What is inflation and how does it affect you? Increase in prices for gas, food, energy raise concern
Rapid inflation can be a good thing ... when we're talking about a birthday balloon.
But when it's economics, it's not great.
To be sure, inflation is normal and, to some extent, necessary.
A healthy economy typically generates inflation in the range of about 2 percentage points, reflecting increased economic activity stemming from a growing population and productivity gains.
But inflation becomes problematic when it begins to outpace the rate of wage gains.
That's exactly what's happening now, as inflation hit its highest point since 1990.
The inverse of inflation is deflation. This is when prices decline. That sounds like a good thing, but it's often not – because when overall prices decline, it's often a sign of the economy performing poorly, leading to surpluses of goods and insufficient buying power.
►Inflation surges to 39-year high:How much more are you paying and what's the damage for Biden?
►What's driving inflation?:The reasons and solutions are complicated
Here are the basic things you need to know about inflation:
What does inflation mean and how does it work?
Inflation describes the rate of price increases of goods and services.
It can come about for many different reasons. Those include product shortages, labor shortages, wage increases, raw material cost hikes, higher demand and policy decisions on issues like interest rates, tariffs and government spending.
The U.S. economy is currently grappling with price increases of many different products and services, including new and used cars, gasoline, natural gas, food and apparel.
How bad can inflation get?
Technically, it's unlimited.
Countries like Zimbabwe have grappled with a crisis of hyperinflation, which involves what the Federal Reserve has called "extreme and uncontrollable." Zimbabwe's crisis grew so bad in 2009 that the country issued currency worth 100 trillion local dollars.
But that's not happening here.
The worst inflation in recent memory for Americans was in the 1970s and early 1980s, when inflation topped out at 13.5%, according to the Bureau of Labor Statistics.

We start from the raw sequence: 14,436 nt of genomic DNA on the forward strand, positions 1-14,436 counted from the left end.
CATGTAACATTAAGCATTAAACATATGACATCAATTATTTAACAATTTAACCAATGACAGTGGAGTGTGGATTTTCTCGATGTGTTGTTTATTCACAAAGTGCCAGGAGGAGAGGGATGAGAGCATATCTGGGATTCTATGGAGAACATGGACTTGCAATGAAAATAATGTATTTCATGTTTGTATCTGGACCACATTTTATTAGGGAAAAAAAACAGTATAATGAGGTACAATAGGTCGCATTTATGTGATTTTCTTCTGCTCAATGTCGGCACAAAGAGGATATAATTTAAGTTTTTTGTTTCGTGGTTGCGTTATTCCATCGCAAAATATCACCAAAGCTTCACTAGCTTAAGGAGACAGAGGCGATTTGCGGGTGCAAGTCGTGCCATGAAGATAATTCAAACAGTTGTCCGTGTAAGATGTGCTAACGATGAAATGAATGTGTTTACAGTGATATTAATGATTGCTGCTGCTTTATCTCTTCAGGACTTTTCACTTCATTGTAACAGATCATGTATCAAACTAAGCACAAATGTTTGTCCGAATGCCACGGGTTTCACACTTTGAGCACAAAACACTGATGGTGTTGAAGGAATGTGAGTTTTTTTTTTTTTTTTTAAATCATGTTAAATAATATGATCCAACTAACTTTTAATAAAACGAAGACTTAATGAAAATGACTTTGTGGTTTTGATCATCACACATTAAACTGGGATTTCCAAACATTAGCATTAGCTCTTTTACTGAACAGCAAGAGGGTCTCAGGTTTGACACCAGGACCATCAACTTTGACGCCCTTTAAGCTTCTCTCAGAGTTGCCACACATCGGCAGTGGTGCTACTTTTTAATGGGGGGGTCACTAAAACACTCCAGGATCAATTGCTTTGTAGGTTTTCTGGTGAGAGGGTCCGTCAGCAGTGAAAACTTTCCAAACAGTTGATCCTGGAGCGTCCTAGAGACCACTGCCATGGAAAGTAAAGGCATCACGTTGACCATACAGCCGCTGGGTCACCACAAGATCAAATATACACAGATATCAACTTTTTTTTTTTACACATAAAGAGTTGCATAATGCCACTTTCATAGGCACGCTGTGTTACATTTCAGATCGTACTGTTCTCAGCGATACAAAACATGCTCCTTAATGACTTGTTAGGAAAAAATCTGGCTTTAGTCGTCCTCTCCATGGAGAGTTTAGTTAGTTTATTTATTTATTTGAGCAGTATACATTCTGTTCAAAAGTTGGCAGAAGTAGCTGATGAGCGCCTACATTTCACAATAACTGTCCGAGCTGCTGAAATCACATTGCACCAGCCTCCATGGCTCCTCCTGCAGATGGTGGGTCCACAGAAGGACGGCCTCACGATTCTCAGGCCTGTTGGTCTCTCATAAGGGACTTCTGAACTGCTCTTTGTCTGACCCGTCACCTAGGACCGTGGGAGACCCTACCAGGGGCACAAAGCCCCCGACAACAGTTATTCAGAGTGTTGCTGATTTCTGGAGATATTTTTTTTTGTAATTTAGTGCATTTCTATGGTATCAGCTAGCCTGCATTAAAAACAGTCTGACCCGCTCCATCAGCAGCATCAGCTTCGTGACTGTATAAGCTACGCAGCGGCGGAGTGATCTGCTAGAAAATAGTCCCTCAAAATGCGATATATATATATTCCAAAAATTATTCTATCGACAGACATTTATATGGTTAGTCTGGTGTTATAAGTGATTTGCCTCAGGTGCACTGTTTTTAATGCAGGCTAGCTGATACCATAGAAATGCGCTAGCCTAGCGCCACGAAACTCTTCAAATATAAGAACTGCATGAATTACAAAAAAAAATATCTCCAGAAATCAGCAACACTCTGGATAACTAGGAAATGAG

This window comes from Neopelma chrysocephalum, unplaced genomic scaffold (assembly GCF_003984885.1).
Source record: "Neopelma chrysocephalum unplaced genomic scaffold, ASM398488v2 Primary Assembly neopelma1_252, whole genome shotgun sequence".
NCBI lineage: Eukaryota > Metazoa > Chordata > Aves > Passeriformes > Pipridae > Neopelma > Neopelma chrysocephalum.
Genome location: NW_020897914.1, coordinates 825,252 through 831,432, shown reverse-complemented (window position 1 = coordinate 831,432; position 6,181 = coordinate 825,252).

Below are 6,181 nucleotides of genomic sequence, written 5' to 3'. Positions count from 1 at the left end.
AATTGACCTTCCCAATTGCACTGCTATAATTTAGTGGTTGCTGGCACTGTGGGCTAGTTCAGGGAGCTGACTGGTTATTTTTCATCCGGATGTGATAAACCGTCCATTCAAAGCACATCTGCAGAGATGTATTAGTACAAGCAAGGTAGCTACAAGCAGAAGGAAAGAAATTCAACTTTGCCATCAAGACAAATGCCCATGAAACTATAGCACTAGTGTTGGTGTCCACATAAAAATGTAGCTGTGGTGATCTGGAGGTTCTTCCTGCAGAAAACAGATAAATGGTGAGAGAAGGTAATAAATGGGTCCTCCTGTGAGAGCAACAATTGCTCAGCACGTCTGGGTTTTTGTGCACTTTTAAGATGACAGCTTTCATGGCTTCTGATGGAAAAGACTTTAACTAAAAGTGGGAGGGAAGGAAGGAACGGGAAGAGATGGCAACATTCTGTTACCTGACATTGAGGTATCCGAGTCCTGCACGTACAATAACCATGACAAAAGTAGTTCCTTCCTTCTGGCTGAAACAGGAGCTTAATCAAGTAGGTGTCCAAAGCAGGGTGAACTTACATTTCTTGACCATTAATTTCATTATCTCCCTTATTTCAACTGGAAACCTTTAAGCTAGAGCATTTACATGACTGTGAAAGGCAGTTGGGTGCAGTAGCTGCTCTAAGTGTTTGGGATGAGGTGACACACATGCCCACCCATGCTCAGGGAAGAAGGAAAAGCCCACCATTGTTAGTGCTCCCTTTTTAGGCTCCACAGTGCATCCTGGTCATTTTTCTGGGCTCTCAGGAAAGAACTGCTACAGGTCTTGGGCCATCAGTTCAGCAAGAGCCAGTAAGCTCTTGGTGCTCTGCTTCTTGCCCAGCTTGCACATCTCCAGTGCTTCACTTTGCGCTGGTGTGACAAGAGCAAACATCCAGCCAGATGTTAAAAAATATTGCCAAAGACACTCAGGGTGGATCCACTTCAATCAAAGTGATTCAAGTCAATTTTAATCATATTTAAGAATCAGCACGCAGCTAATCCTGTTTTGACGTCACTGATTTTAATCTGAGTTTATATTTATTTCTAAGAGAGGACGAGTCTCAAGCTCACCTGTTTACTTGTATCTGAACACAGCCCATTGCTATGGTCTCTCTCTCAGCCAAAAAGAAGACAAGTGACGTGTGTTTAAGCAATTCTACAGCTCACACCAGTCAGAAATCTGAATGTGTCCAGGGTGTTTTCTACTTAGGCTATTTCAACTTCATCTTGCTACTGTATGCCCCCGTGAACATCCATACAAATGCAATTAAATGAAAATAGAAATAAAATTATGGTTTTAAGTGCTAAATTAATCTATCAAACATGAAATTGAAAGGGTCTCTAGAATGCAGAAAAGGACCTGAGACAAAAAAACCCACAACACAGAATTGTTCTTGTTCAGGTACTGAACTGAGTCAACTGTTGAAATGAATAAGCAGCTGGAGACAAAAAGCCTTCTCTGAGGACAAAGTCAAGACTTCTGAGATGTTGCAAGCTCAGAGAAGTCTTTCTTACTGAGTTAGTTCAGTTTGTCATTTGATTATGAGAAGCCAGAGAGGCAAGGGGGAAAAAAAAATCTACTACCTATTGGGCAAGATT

Looking at 10-year periods, something that cost $1 in January 1975 on average cost $2.02 in January 1985, according to the BLS. In contrast, inflation has been largely under control this century. Something that cost $1 in 2011 only costs $1.19 in 2021.
Still, such a significant rise in inflation hasn't occurred since George H.W. Bush was in the White House and "Home Alone" was in theaters.
►Wage-price spiral?:Wages are rising, but so are consumer prices. Is this a wage-price spiral?
What's the effect of inflation on my buying power?
The greater the rate of inflation, the less your money is worth.
This is why financial advisers urge people to responsibly invest some of their savings, if possible, to protect themselves against inflation. In other words, $1,000 stuffed under your mattress is prone to decline in value over time.
Wage increases can help make up the difference.
In recent months, a number of major American employers have announced wage hikes, including Starbucks, Bank of America, Walmart, Target and CVS. But the rate of inflation is outpacing some of those gains, according to the BLS.
What is the consumer price index?
The Consumer Price Index, often shortened as CPI, is a figure used to gauge the rate of increasing prices. It's tantamount to the rate of inflation.
The Bureau of Labor Statistics calculates the CPI by assessing the change in price of a variety of goods, including energy, food and cars.
Inflation chart by year
Want more? You can subscribe to our free Daily Money newsletter for personal finance tips and business news every Monday through Friday morning.